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Physical development, also called gross-- and fine-motor development, proceeds from head to foot, near to far, and simple to complex. When you compare the motor skills of children at birth and at the end of the preschool years, these patterns are easy to see. Hand skills are a good example. At 13 months, most children stack only two blocks. By their fourth birthday, many children use quite a few blocks to create high towers, houses, and roads.
Large-motor skills, such as walking, running, and throwing balls, depend on the use and control of the large muscles of the back, legs, shoulders, and arms. Small-motor skills, such as completing single-knob puzzles, grasping crayons and paintbrushes, turning pages of a book, and stringing beads, depend on the use and control of the hand, wrist, and fingers.
Children master physical skills through practice and repetition. Even with the same activities, children accomplish skills at different times and in different ways. Variations can be caused by differences in children's physical size, health and diet, interests, temperament, choice and frequency of physical play, as well as many other factors. To help children master motor skills:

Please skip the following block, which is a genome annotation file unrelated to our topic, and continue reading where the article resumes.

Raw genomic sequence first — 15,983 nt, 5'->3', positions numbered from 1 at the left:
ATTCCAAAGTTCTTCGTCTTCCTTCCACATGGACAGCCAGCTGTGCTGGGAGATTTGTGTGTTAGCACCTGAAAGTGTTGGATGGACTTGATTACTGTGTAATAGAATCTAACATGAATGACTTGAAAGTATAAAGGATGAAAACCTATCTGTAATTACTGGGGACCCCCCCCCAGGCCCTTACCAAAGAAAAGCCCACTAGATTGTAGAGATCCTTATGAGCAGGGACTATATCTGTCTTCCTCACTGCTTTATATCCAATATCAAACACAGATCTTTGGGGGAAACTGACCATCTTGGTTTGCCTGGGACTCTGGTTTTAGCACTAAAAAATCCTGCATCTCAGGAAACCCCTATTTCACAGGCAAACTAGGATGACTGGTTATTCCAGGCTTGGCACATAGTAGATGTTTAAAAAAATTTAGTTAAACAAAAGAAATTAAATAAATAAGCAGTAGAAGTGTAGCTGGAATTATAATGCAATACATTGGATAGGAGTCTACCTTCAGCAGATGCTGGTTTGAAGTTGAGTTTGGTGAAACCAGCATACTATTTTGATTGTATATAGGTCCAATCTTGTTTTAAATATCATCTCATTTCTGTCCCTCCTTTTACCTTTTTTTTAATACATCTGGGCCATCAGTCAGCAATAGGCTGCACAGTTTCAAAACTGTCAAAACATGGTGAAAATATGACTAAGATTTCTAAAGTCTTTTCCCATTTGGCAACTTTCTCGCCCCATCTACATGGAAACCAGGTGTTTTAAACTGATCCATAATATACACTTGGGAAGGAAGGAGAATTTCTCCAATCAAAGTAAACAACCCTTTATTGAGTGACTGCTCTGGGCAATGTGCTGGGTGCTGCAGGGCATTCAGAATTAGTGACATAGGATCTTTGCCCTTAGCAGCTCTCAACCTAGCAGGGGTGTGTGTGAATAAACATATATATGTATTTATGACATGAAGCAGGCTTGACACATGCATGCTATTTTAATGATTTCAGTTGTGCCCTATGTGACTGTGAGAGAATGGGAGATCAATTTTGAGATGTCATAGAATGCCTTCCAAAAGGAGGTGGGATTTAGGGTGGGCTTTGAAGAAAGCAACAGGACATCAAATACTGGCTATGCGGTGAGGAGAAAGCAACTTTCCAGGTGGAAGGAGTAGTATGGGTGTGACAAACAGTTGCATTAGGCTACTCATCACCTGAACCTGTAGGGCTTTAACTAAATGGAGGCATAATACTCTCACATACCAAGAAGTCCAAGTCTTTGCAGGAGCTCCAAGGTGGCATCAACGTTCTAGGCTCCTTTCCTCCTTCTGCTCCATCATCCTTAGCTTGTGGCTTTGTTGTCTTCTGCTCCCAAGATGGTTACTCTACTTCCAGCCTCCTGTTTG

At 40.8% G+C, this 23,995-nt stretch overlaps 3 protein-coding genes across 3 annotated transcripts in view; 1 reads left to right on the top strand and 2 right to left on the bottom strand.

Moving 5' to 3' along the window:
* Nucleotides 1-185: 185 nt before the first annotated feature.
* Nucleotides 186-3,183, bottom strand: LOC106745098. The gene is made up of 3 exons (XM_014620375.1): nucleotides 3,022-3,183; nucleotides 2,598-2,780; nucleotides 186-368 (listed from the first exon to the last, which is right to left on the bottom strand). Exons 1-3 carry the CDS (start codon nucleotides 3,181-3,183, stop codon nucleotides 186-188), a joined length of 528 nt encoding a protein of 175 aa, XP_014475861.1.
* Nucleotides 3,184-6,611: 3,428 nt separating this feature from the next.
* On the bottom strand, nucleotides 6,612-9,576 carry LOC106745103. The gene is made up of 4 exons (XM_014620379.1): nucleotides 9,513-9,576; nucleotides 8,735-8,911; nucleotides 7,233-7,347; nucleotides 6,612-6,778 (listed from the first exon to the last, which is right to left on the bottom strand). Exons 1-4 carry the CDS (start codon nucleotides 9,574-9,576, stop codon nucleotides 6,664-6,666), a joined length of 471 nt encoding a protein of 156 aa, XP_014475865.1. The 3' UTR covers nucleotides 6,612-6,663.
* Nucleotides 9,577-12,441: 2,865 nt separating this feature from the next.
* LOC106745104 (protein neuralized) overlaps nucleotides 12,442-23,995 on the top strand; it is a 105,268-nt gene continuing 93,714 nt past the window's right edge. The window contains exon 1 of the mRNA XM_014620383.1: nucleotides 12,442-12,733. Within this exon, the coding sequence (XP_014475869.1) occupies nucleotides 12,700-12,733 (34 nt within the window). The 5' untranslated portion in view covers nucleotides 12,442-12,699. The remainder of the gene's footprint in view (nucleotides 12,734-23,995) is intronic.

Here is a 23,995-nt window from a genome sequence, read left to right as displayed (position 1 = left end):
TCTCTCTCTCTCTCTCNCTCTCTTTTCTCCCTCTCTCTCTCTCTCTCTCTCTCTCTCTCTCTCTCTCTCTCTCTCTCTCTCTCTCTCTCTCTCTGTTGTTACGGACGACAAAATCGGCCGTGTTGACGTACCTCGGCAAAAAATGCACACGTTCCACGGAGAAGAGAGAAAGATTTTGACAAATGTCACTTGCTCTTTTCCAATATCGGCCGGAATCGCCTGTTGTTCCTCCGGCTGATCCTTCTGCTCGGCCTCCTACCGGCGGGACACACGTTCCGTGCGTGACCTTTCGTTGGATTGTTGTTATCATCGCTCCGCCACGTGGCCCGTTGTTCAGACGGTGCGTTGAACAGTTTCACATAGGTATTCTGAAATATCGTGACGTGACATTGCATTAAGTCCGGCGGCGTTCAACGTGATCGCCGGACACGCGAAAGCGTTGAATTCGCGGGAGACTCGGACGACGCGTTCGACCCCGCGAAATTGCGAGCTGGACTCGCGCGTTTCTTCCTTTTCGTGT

Observe children individually. if a child seems to be doing the same activity over and over, suggest new games and activities that will help the child develop new skills.
Rotate activities and equipment as children mature. By now your children have mastered some of the skills they couldn't do at the beginning of the year. Certain toys, manipulatives, and games probably aren't being used as often-or at all. Replace these little-used items with new ones that are more challenging, leaving just a few favorites for children to return to.
Encourage children's attempts. Learning new skills is hard work. If children get too frustrated, they will stop trying. Lead them back to an activity that uses a skill they have mastered; then, try the new one again in a few days.
Physical activity and repeated practice are necessary for the development of motor skills. In most cases, improvement in any one skill is typically slow but steady and follows a predictable pattern As you learn more about average development for a particular age, remember that it is normal for children to develop both large- and small-motor skills at differing times. The chart on page 42 will serve as a general guide to the ages at which most children develop certain skills.